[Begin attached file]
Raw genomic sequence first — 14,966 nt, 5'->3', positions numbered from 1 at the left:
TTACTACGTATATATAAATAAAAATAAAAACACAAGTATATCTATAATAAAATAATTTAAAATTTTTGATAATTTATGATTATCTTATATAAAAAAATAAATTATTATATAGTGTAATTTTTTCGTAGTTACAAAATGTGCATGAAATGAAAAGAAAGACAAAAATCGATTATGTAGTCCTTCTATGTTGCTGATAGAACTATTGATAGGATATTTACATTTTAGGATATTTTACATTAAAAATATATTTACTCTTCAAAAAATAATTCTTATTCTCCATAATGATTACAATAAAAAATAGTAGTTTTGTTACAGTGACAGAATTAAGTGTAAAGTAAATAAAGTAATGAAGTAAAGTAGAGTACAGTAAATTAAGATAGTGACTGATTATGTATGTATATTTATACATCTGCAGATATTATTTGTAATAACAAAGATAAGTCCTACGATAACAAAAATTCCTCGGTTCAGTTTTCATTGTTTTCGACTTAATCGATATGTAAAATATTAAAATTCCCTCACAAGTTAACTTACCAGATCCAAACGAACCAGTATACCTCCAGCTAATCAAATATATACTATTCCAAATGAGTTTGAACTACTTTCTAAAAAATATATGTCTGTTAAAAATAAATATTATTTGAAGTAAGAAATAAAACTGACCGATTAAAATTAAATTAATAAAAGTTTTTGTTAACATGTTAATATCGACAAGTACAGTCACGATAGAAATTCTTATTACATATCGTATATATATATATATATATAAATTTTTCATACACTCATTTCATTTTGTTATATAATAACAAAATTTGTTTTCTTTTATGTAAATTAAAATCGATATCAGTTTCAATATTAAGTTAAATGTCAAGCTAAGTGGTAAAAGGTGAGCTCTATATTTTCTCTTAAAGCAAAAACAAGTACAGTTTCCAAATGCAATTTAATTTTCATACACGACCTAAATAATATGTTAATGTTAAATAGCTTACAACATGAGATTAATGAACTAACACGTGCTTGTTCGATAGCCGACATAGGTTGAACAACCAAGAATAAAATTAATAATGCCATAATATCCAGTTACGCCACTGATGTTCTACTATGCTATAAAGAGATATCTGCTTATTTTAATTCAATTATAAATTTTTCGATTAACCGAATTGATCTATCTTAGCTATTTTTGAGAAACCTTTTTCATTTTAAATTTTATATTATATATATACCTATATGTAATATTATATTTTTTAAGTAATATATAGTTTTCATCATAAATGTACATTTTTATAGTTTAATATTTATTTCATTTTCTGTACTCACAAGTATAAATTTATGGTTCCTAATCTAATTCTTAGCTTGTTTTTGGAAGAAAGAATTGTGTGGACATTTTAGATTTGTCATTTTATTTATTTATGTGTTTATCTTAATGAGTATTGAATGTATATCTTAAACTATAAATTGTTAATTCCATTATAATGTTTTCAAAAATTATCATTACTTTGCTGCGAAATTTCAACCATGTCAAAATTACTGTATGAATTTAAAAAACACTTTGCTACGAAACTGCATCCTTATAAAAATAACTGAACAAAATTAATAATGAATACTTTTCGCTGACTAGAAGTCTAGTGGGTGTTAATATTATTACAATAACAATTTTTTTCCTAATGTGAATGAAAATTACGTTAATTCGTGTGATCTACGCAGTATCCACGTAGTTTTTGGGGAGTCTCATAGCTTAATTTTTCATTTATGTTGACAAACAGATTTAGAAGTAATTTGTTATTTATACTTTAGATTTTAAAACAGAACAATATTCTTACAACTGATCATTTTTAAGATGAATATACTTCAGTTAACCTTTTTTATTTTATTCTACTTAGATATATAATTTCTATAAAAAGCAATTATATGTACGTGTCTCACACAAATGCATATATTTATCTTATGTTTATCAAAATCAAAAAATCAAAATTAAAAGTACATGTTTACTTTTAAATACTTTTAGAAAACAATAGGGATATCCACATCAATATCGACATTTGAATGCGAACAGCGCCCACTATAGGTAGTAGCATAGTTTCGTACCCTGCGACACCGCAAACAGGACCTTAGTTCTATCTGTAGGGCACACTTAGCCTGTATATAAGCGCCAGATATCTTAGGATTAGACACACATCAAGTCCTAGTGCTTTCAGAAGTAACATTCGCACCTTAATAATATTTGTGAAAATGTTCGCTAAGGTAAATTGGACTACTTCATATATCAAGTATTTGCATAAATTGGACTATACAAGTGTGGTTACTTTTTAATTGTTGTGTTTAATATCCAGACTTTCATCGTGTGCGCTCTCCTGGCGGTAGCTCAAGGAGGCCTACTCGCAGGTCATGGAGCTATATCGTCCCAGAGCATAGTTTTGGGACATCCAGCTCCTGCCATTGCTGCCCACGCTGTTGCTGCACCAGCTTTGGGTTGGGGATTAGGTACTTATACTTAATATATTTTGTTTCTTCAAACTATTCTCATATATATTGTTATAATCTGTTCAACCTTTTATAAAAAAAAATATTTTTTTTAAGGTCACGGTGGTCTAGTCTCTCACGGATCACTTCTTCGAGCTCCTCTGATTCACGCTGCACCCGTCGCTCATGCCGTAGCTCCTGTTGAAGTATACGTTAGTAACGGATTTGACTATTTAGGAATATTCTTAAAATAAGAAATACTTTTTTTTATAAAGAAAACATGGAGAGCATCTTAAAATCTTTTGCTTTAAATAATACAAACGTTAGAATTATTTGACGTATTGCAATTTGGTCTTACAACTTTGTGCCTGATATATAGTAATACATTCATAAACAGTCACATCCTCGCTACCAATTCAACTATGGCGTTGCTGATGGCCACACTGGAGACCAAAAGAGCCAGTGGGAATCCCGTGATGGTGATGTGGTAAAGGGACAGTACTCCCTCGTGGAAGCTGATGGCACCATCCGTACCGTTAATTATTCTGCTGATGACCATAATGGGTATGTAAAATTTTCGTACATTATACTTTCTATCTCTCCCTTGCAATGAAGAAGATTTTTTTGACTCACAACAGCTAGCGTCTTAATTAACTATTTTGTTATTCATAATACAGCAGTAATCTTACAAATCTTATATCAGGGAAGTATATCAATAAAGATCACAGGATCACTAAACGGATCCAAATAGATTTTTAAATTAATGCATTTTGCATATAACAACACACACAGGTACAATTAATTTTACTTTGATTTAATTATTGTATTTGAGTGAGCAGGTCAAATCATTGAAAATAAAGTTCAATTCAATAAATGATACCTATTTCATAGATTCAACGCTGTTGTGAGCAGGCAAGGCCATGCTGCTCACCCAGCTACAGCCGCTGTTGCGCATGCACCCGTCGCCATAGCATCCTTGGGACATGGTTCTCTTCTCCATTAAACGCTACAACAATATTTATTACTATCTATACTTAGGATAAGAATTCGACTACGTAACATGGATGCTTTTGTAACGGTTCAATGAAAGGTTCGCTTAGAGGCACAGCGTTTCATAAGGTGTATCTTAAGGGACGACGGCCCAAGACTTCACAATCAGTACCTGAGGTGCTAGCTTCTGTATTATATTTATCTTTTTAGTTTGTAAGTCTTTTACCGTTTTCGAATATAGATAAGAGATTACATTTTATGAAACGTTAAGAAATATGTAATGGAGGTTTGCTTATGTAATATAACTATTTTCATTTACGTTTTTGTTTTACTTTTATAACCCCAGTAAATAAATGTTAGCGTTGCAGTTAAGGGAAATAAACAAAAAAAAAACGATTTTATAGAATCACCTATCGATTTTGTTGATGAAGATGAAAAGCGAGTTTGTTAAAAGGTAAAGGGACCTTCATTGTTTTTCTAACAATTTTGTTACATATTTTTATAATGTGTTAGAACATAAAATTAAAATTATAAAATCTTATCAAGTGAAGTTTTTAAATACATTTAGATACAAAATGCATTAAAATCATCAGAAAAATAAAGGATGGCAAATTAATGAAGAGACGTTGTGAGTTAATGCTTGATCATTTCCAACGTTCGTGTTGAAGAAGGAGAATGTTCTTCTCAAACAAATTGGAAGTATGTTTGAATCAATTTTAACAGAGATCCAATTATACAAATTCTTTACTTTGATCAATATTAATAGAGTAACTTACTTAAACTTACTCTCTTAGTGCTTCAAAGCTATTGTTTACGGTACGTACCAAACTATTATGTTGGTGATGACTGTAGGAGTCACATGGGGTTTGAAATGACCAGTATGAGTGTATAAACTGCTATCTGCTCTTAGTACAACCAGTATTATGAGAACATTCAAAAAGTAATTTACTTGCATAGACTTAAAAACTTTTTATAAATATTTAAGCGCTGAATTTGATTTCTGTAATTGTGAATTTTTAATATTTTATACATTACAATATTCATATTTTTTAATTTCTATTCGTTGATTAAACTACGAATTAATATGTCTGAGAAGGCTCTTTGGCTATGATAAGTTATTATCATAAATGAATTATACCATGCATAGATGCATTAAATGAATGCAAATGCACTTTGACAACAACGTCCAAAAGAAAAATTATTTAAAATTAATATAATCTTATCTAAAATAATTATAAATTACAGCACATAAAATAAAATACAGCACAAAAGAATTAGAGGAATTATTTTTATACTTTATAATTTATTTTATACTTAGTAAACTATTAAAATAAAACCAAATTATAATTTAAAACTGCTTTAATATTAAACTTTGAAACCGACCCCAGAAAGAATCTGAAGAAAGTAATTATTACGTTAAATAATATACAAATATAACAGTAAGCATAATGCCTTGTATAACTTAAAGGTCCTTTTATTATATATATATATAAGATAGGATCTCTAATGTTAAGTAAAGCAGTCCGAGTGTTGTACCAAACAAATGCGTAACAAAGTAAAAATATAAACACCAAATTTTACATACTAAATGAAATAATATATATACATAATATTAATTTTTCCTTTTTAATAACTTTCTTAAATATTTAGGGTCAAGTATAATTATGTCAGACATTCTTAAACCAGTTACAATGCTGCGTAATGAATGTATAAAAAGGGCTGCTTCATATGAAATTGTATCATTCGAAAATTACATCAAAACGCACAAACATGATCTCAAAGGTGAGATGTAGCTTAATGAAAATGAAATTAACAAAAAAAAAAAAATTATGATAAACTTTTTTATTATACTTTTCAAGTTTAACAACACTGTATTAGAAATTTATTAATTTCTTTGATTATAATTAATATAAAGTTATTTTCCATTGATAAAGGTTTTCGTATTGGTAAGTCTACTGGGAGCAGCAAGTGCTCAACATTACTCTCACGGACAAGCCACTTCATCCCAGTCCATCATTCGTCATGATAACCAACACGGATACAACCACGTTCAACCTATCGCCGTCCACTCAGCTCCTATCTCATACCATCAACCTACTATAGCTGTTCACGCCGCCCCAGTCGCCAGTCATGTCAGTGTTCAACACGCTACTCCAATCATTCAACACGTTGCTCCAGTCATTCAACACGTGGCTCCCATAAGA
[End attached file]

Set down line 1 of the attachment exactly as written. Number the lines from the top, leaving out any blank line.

Raw genomic sequence first — 14,966 nt, 5'->3', positions numbered from 1 at the left: